All in all, smart cities show very little smartness in confronting these various problems and glorifying themselves as highly achieving urban players while the world is clearly not going any better, including in the so-called smart cities, may at some point produce a reverse self-ironic effect.
This may be especially true when considering that the last craze is about the use of social network by city players, as a means to increase citizen participation and more recently about Big Data (New York being now proclaimed as the great urban lab for the most recent stage of urban productivity, just as it happened alreacy with the lighting and electricity distribution at the end of the 19th Century (same level of open issues to be solved, then, see for that Lane et al. 2014). The down sides and hiddent risks of this new period are to a certain extent taken care of but also, at the same time, increasing. In fact, in most smart city studies and efforts, they are not envisaged seriously, they should.
Finally, one should not overlook the weight of big business players in this evolution, CISCO, Microsoft, Oracle, SAP, IBM and else, all apparently dedicated to the enhancement of city functioning. They are never far from either city decision-makers or ranking measurers and their various supportive organisations.
Other labels worth mentioning : « mesh », « flexible » and « innovative » cities
Mesh cities, a concept linked to the Magazine WIRED, attempts at combining « smart » and « green » strands of contemporary urban challenges and therupon, promote options and help contemplate future visions and issues. Let’s stress, however, that this constructive and positive intention is often strongly technophilic on how we might shape our future cities, asking questions like how to integrate Asimov’s robotic laws for instance, and assuming as solutions, building on technologies in the making that have involved very little holistic assessment so far. This does not disqualify they general trend of what « mesh cities » suggest, but require a precautionary distance to be maintained on each claim as well as on the general philosophy. Having said that, most of the proposals are legitimate topics, likely to trigger valuable reflections, studies and experiments. Who is the subject of these solutions in the making and with what kind of socially sound support is most of the time still an open question. « Mesh cities » generate a framework for new proposals and original solutions to come up, as innovative combinations of existing technologies or completely new ones, to support our efforts when it comes to meet today’s and tomorrow’s challenge. We only insist on the proviso of having to establish how these technological solutions will be developed, produced, used, mastered and regulated and with what kind of side impacts to be taken care of, if ever to be positively part of our future, for everybody, not just big cities of the Northern Hemisphere.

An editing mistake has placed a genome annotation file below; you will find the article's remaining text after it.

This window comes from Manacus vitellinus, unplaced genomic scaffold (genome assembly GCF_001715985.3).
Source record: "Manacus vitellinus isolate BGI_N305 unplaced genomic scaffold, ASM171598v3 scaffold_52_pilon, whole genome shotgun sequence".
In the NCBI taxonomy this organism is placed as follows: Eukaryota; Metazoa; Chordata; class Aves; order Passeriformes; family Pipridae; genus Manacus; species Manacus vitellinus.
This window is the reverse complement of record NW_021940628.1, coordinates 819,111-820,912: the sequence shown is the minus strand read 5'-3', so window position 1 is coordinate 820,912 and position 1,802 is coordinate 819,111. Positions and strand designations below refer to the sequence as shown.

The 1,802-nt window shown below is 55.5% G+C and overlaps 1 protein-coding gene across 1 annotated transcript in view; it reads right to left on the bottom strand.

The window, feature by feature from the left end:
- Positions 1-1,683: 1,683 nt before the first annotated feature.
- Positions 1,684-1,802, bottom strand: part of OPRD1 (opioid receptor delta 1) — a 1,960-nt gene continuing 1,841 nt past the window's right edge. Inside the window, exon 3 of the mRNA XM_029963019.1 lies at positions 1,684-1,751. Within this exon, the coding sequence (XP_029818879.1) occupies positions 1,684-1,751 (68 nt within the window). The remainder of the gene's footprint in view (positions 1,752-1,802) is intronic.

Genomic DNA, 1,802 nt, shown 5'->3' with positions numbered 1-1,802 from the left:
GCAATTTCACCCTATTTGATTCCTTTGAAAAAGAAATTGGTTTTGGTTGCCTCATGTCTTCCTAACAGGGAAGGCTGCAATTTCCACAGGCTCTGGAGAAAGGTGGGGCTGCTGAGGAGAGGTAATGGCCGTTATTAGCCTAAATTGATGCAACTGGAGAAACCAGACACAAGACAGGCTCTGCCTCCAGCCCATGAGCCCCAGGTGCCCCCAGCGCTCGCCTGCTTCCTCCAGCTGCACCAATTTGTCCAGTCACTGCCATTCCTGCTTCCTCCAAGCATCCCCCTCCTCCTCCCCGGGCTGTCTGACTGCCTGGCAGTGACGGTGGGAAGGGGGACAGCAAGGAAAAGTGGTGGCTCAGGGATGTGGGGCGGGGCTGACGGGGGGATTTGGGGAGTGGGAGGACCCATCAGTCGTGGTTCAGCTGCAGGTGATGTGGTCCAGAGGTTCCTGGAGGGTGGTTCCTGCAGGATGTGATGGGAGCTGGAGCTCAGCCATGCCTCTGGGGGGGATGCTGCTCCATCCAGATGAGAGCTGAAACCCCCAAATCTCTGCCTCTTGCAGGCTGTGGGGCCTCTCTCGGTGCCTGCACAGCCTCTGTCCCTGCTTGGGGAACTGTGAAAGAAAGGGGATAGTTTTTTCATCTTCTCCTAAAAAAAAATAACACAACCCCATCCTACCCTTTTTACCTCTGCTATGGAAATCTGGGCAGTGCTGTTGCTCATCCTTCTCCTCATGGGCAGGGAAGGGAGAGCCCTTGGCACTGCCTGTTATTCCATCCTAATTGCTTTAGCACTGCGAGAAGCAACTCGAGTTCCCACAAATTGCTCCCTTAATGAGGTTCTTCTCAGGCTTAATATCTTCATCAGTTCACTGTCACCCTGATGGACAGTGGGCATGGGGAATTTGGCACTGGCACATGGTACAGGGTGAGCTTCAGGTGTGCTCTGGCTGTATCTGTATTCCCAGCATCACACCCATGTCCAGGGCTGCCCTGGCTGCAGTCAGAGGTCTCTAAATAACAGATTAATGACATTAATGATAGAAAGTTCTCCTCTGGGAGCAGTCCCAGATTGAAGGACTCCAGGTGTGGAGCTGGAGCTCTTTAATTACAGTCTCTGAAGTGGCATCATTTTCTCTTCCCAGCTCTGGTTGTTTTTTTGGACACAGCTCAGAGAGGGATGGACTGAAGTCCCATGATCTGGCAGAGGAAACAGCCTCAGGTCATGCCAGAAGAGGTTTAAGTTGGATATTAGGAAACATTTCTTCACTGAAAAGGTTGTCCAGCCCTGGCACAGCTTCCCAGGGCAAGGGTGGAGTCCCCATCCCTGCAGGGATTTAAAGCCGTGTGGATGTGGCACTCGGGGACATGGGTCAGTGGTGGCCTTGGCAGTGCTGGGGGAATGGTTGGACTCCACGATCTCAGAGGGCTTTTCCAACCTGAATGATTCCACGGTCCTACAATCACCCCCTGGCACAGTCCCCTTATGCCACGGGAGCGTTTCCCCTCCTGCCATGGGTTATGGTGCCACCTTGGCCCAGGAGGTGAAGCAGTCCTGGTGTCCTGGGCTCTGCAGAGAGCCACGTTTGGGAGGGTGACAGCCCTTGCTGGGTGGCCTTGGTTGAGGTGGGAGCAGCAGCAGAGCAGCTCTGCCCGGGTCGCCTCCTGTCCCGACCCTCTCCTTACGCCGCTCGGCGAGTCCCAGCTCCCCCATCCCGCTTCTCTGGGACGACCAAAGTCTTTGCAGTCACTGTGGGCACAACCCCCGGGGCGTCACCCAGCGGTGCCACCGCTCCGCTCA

The technological fix paradigm still fascinates, it must be supported by correlated discussions on usages, mis-usages and the mastery of undesirable side-effects. Even with this slight idealism attached to « new technologies as solutions to existing problems », « mesh cities » have at least the merit to pose, as starting point, the need to consider with equal attention smart and green component of what cities may have to convey in the years to come. Let’s just say, however, that this may just be not enough.
A typical link between smart and green cities is the emergence of smart grids to optimise energy production, distribution and consumption.
Smart grids should help smoothing energy consumption peaks, increasing security and reduce costs by some facility sharing and above all, end-consumer enhanced behavior (but in reality too often little motivated for strong behaviorla changes and reluctant to subsidize local meters first), including in an increasing number of cases, end-consumer being capable of feeding the network with local energy excess.
However, first evaluations tend to downgrade the expected performance and return on investment of such mesh-ups as transaction costs, learning costs and governance costs in this multi-stakeholder scheme diminish the overall pay-back of smart-griding. This shows how complex grand challenges matching technological fix and green expectations will be. This does not mean, of course, that we have to stop experimenting and learning.